Prevalence of undernourishment (left axis, black) and number of people undernourished (right axis, orange), 2000-2016. The number of undernourished people has been on the rise 2014, reaching an estimated 815 million in 2016. Graphic: FAO

By Leah Samberg
17 October 2017

(The Conversation) – Around the globe, about 815 million people – 11 percent of the world’s population – went hungry in 2016, according to the latest data from the United Nations. This was the first increase in more than 15 years.

Between 1990 and 2015, due largely to a set of sweeping initiatives by the global community, the proportion of undernourished people in the world was cut in half. In 2015, U.N. member countries adopted the Sustainable Development Goals, which doubled down on this success by setting out to end hunger entirely by 2030. But a recent U.N. report shows that, after years of decline, hunger is on the rise again.

As evidenced by nonstop news coverage of floods, fires, refugees and violence, our planet has become a more unstable and less predictable place over the past few years. As these disasters compete for our attention, they make it harder for people in poor, marginalized and war-torn regions to access adequate food.

I study decisions that smallholder farmers and pastoralists, or livestock herders, make about their crops, animals and land. These choices are limited by lack of access to services, markets or credit; by poor governance or inappropriate policies; and by ethnic, gender and educational barriers. As a result, there is often little they can do to maintain secure or sustainable food production in the face of crises.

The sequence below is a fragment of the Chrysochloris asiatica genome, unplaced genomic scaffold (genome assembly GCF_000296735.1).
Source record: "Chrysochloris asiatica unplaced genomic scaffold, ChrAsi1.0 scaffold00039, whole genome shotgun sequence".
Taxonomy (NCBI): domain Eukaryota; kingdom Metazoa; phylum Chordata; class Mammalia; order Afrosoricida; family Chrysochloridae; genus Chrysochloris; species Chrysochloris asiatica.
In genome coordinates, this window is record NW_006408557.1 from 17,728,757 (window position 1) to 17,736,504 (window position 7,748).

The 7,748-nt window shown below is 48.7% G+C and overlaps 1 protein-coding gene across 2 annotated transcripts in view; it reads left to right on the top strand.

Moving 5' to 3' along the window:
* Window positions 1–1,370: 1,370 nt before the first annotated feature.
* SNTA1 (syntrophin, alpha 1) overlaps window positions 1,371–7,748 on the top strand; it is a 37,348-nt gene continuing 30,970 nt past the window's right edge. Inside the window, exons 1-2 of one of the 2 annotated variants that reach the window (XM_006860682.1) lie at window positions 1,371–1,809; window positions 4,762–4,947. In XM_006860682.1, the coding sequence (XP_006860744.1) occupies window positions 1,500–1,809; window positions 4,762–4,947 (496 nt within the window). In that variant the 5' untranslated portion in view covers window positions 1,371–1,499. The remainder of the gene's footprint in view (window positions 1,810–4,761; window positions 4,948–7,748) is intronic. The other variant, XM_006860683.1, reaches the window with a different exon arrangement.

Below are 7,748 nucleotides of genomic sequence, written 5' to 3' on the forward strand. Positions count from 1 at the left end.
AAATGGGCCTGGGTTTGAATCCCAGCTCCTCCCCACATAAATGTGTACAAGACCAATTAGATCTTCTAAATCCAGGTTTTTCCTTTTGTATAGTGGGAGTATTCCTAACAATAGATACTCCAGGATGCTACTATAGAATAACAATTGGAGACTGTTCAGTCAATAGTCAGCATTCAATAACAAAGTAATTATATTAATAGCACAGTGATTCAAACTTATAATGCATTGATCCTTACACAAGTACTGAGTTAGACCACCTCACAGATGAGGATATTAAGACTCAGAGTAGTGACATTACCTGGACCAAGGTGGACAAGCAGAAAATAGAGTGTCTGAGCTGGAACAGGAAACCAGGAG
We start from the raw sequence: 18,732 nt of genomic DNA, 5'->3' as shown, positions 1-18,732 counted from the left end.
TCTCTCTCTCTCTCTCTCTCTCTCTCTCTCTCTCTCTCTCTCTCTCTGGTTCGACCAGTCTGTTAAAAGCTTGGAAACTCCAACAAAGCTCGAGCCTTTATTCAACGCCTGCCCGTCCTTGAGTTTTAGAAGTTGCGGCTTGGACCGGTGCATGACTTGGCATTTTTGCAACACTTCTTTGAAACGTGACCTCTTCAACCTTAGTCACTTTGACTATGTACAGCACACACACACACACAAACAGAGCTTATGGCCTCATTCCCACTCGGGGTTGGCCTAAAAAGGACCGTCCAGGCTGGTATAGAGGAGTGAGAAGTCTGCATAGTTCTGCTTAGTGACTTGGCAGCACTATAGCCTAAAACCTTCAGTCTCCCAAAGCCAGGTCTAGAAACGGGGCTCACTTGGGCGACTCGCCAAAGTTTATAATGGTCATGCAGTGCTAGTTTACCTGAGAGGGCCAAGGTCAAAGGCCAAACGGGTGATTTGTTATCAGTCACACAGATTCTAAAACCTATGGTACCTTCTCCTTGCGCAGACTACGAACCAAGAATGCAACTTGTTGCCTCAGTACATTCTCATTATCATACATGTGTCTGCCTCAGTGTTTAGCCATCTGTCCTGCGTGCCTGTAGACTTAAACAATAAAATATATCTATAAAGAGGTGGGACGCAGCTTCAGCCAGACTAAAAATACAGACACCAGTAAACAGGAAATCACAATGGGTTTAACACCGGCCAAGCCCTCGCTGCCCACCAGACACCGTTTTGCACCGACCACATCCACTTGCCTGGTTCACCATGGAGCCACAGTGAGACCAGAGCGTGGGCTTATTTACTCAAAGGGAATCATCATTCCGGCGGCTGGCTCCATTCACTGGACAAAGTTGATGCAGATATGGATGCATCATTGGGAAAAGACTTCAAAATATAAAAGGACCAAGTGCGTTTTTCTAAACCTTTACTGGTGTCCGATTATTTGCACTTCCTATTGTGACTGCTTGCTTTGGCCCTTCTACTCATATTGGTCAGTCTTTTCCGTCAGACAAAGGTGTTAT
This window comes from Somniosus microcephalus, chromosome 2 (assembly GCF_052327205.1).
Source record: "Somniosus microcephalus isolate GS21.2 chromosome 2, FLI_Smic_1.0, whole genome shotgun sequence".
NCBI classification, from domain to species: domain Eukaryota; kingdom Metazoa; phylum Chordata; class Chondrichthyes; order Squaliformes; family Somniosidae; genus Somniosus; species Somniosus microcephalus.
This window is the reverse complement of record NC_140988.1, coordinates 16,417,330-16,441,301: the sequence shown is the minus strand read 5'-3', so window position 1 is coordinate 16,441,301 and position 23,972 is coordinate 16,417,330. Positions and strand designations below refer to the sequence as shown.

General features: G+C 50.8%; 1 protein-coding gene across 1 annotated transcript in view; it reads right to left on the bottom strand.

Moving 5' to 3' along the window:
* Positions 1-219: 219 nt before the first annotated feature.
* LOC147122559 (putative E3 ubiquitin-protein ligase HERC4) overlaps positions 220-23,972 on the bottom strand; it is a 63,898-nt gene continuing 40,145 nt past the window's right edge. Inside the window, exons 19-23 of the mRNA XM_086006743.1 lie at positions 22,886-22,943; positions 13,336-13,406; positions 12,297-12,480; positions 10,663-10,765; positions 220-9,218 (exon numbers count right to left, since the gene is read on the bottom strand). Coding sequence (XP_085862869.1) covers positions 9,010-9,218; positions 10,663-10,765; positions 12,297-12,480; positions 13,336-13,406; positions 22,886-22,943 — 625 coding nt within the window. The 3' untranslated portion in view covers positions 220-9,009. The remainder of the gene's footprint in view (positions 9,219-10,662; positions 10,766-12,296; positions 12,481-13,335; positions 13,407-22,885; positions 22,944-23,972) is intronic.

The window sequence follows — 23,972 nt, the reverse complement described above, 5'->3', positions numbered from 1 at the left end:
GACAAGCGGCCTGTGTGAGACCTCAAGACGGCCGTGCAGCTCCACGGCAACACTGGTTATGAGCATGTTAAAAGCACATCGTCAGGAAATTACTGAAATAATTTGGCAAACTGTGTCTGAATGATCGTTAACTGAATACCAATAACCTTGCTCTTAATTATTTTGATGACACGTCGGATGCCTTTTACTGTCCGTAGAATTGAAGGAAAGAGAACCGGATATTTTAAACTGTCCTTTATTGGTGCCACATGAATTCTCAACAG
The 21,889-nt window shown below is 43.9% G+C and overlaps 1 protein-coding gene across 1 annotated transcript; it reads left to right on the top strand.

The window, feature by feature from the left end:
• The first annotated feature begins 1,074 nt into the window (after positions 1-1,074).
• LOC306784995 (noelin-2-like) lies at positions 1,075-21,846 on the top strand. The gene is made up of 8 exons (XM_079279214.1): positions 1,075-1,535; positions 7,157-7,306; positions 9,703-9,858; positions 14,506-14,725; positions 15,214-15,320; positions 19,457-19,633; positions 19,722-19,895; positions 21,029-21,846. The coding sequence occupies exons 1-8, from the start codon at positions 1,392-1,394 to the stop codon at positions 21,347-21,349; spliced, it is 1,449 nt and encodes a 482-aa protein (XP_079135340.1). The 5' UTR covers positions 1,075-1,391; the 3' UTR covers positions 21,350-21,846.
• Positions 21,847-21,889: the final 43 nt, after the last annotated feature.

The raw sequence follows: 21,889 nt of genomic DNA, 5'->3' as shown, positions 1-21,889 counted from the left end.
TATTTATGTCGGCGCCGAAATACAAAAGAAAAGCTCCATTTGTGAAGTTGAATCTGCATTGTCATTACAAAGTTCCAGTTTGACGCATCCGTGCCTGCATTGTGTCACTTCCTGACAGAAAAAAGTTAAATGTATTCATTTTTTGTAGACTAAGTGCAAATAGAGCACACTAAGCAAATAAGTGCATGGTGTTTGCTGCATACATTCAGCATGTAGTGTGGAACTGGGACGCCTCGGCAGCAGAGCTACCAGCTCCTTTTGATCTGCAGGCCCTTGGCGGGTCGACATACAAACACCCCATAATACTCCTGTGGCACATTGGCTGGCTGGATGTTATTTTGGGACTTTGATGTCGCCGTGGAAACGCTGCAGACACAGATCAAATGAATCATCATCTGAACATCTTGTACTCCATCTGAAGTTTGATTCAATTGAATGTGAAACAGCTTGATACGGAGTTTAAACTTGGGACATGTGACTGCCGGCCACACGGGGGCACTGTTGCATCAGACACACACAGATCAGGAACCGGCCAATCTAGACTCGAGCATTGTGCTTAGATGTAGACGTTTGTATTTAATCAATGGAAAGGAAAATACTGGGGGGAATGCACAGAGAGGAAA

The new U.N. report shows that to reduce and ultimately eliminate hunger, simply making agriculture more productive will not be enough. It also is essential to increase the options available to rural populations in an uncertain world.

Conflict and climate change threaten rural livelihoods

Around the world, social and political instability are on the rise. Since 2010, state-based conflict has increased by 60 percent and armed conflict within countries has increased by 125 percent. More than half of the food-insecure people identified in the U.N. report (489 million out of 815 million) live in countries with ongoing violence. More than three-quarters of the world’s chronically malnourished children (122 million of 155 million) live in conflict-affected regions.

At the same time, these regions are experiencing increasingly powerful storms, more frequent and persistent drought and more variable rainfall associated with global climate change. These trends are not unrelated. Conflict-torn communities are more vulnerable to climate-related disasters, and crop or livestock failure due to climate can contribute to social unrest.

War hits farmers especially hard. Conflict can evict them from their land, destroy crops and livestock, prevent them from acquiring seed and fertilizer or selling their produce, restrict their access to water and forage, and disrupt planting or harvest cycles. Many conflicts play out in rural areas characterized by smallholder agriculture or pastoralism. These small-scale farmers are some of the most vulnerable people on the planet. Supporting them is one of the U.N.‘s key strategies for reaching its food security targets. [more]

World hunger is increasing thanks to wars and climate change

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